Trump’s actions don’t reflect Christian faith

By David Carlson

To my dear Evangelical brothers and sisters,

Although we have often stood on opposite sides when it comes to politics, I respect your commitment to viewing social issues through the lens of our common Christian faith.

I have long believed that your support for this president would not last, that the gulf between Biblical values and his stances and behaviors would become so wide that you would turn away, no longer defending him.

With his recent comments about immigration and third-world countries, I believe that point has been reached.

No, I do not expect you to vote for Democrats. But I do hope, in light of recent statements made by him, that you would demand that the Republican Party end its relationship with Trump.

Because of my own upbringing in Evangelical Christianity and my certainty that you love the Bible as much as I do, I would ask you to prayerfully take Trump’s recent description of the neediest nations as sh**hole countries and consider two passages of our sacred Scriptures.

The first is the Old Testament book of Amos. Although it takes only 30 minutes to read this prophet, I have never listened to God, as God speaks through Amos, without questioning a lot of what goes for success in America.

Amos is the prophet who tells us that God cares nothing about our prayers and hymn-singing as long as we neglect the poor. In fact, God turns a deaf ear to those without compassion for the neediest in our world. A deaf ear.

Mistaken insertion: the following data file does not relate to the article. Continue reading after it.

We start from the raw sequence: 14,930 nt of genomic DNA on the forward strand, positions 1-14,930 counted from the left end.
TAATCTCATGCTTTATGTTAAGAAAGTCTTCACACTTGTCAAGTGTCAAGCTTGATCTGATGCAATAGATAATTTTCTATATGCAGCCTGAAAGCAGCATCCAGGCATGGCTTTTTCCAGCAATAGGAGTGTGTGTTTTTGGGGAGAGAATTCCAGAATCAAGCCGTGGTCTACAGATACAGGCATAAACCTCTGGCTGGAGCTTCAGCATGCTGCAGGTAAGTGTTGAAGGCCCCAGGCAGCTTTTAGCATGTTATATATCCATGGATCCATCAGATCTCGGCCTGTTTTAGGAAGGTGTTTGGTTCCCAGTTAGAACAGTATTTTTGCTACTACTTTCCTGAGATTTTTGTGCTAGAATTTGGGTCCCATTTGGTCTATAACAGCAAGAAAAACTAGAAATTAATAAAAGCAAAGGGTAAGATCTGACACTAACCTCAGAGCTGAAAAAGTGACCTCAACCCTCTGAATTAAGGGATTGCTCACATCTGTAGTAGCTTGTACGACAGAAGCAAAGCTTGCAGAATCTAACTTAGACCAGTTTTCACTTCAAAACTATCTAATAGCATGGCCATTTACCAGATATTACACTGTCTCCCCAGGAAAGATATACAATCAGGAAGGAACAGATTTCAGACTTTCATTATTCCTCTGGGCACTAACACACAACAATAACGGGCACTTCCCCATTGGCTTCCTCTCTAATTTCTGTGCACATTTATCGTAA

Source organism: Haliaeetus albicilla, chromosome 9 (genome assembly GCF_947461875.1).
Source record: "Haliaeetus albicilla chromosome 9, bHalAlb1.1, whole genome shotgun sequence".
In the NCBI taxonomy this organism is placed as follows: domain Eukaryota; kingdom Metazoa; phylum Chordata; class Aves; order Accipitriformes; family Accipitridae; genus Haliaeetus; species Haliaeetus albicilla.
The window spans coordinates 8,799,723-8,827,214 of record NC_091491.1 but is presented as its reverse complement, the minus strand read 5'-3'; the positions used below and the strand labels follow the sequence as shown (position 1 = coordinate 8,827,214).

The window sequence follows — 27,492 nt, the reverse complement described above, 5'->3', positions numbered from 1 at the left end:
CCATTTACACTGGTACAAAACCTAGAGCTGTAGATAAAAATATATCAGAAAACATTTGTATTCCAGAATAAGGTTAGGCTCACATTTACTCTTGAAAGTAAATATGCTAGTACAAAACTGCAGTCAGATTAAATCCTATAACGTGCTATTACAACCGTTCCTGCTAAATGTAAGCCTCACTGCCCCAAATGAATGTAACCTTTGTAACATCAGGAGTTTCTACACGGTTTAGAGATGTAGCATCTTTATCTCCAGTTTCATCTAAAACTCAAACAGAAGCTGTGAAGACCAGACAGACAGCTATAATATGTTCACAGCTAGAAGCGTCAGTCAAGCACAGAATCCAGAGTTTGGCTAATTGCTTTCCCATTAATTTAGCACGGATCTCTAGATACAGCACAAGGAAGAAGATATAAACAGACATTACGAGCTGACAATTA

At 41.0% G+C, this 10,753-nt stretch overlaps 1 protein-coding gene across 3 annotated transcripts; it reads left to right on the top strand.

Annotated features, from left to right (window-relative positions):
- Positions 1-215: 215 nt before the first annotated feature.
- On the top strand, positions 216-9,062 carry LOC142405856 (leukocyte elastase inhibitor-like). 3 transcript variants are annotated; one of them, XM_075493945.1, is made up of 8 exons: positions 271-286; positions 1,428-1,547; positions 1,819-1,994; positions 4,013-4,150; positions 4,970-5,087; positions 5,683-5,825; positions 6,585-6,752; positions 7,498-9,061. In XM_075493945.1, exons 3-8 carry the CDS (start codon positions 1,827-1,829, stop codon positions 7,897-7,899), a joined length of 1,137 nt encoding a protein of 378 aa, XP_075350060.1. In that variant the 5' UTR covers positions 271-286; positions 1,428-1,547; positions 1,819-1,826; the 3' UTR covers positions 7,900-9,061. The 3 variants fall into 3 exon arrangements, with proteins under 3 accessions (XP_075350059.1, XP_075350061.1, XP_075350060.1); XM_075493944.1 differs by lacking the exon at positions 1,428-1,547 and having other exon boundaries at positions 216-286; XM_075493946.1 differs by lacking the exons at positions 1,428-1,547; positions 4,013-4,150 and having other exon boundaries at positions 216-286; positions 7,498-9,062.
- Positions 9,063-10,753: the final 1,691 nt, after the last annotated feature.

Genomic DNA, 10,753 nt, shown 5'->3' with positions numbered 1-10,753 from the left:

Closer to the heart of Christians are the words of Jesus in Matthew 25. Here, Jesus gives the clearest requirements for admission to heaven. Christians must feed the hungry, clothe the naked, visit the sick and visit those in prison.

Why? Jesus does not say we should do this because it’s a nice thing to do. No, Jesus says that whenever we feed, clothe and visit the neediest, we are actually feeding, clothing and visiting Him.

Jesus never promises that He will be present in all churches who like to use His name. In fact, He says the opposite. Many might call Him Lord, Lord, but Jesus says He would never identify with them. The one place where Jesus always promises to meet us in this world, according to Matthew 25, is in the poor, the hungry, the naked, the sick and the prisoners.

Jesus is talking about those who live in what Trump calls the sh**hole countries of the world.

Perhaps there are some who regret Trump’s use of a crude word. I am not one of those.

There are indeed too many sh**hole countries in our world. What Amos and Jesus say so clearly is that when we turn our backs on those living in the s, we are turning our backs on God Himself.

To our discomfort, Jesus said that a person cannot love both God and money. It seems equally true to say that we do not love God if we have no compassion for the neediest in our world.

Want to find Jesus in our world? Don’t look for Him on Wall Street. He’s waiting for us in Haiti, Puerto Rico and our urban slums. Yes, He is waiting for us in the sh**.

Franklin resident David Carlson is a professor of philosophy and religion. Send comments to [email protected]